12.7km, 12 hours return (7 hour return option), Hard hike
Follow Ten Mile Creek through Wilkawillina Gorge to explore the habitat of the native Yellow-footed Rock-wallaby. The permanent water source is in contrast to its drier surrounds. Starting from the Mt Billy Creek Trailhead is recommended. The hike is 12.7km and 6 hours one-way. A more manageable option would be to start from Mt Billy Creek Trailhead and hike to the eastern end of Wilkawillina Gorge where the trail leaves the gorge and turns south. This would be 7.3km one-way, so would make a 14.6km and 7 hour return hike from the Mt Billy Creek Trailhead.
8km, 4 hours, Hard hike
Experience some of the 1,200km Heysen Trail on this circuit walk, which has views of Heysen Range and the distant peaks of Wilpena Pound. This is the rugged Flinders landscape that inspired the famous artist Hans Heysen in the 1920s.
Rawnsley Bluff Hike and Wilpena Pound Lookout
11.3km, 5 hours return, Hard hike
This spectacular hike in Rawnsley Park Station climbs the Wilpena Pound escarpment, providing views into the Pound from the Wilpena Pound Lookout, and views south and east to Chace Range.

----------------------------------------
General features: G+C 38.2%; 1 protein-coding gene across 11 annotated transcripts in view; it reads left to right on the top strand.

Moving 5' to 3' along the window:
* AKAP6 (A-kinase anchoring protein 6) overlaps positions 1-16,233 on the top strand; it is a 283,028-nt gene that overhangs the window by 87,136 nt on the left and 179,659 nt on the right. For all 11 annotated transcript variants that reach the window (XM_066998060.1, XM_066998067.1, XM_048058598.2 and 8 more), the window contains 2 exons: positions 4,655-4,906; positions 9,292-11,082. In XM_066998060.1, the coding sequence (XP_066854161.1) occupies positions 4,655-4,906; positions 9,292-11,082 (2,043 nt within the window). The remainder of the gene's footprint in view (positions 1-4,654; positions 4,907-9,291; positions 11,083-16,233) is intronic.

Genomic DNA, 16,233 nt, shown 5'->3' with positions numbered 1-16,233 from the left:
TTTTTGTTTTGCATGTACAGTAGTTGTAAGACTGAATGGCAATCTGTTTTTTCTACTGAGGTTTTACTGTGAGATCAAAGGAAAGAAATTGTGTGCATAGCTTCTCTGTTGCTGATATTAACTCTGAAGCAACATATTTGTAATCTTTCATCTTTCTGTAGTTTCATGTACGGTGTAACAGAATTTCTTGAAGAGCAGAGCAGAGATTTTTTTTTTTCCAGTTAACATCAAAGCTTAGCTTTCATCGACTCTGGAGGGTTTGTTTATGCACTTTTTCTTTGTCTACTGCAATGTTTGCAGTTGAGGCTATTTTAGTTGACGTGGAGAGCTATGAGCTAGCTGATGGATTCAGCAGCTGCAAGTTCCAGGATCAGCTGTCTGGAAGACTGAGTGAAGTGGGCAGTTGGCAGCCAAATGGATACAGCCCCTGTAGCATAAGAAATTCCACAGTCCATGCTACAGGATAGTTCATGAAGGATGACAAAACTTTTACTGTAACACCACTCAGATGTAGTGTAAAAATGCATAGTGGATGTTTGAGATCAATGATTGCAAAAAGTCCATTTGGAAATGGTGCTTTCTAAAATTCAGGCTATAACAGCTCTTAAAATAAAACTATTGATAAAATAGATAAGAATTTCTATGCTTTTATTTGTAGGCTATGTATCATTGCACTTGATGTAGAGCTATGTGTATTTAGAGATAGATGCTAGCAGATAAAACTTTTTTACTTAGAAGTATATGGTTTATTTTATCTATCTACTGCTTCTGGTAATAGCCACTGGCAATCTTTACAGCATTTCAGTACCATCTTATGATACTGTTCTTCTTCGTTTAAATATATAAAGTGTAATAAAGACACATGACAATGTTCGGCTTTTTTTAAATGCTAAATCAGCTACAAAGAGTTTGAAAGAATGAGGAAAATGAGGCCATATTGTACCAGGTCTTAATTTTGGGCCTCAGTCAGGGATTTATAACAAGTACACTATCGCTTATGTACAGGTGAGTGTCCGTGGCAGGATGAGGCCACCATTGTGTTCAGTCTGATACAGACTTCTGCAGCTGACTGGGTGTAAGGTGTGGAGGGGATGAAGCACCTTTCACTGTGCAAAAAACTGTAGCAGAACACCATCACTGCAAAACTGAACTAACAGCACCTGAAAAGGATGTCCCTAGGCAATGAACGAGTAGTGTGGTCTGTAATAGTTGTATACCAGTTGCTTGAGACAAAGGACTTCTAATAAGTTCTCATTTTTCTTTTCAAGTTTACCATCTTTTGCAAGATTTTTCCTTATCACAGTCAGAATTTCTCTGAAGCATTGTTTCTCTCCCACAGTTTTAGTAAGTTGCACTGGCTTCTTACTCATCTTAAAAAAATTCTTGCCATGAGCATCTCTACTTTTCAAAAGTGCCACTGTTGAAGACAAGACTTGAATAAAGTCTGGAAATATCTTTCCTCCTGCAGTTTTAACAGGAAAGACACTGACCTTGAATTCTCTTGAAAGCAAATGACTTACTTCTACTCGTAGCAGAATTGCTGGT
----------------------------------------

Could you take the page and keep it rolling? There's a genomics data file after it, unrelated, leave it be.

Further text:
Mount Remarkable National Park is the National Parks and Wildlife Service SA Park of the Month for June 2019.
The park has three focus areas:
- Mambray Creek is a wide, rocky river with seasonal pools of water. There is a picnic area and camping sites. With plenty of trails and lots of wildlife, it’s an ideal place for families.
- At Alligator Gorge explore the Narrows and Terraces on a couple of different hikes, or take a short walk to a lookout to peer inside the deep, narrow gorge.
- From Melrose you can take a short hike around the foothills, or hike up to the summit of Mt Remarkable.
15 Great Walks and Hikes in Mt Remarkable National Park
Mambray Creek is a wide, rocky river with seasonal pools of water. There is a picnic area and camping sites. With plenty of trails and lots of wildlife, it’s an ideal place for families.
The hikes, walks and trails that begin from the Mambray Creek picnic area and campsite:
Wirra Water Loop, Mambray Creek
1.6km, 30 mins return, Easy Walk
Explore the Wirra Water Loop, a child-friendly walk suitable for people of all abilites, with plenty of opportunities to see wildlife, and discover the more on the interpretive signs.
The trail is compacted gravel and suitable for prams. It may be accessible to advanced wheelchair users as it is a consistent width and flat, although the gravel may be loose in parts.
Para Wirra Conservation Park is the National Parks and Wildlife Service SA Park of the Month for May 2019.
With its extensive grassy areas, relaxing lakeside, and beautiful bush setting, Para Wirra Conservation Park is a well-loved gathering place for family and friends.
The park was upgraded last year, with upgraded trails, a nature play area, upgraded picnic areas and a new camping area.
On-leash dogs are welcome in the park.
Below we’ve outlined the hikes and trails in the park.
13 great hikes in Para Wirra Conservation Park
Gawler View Nature Loop
Easy walk, 1km, 30 mins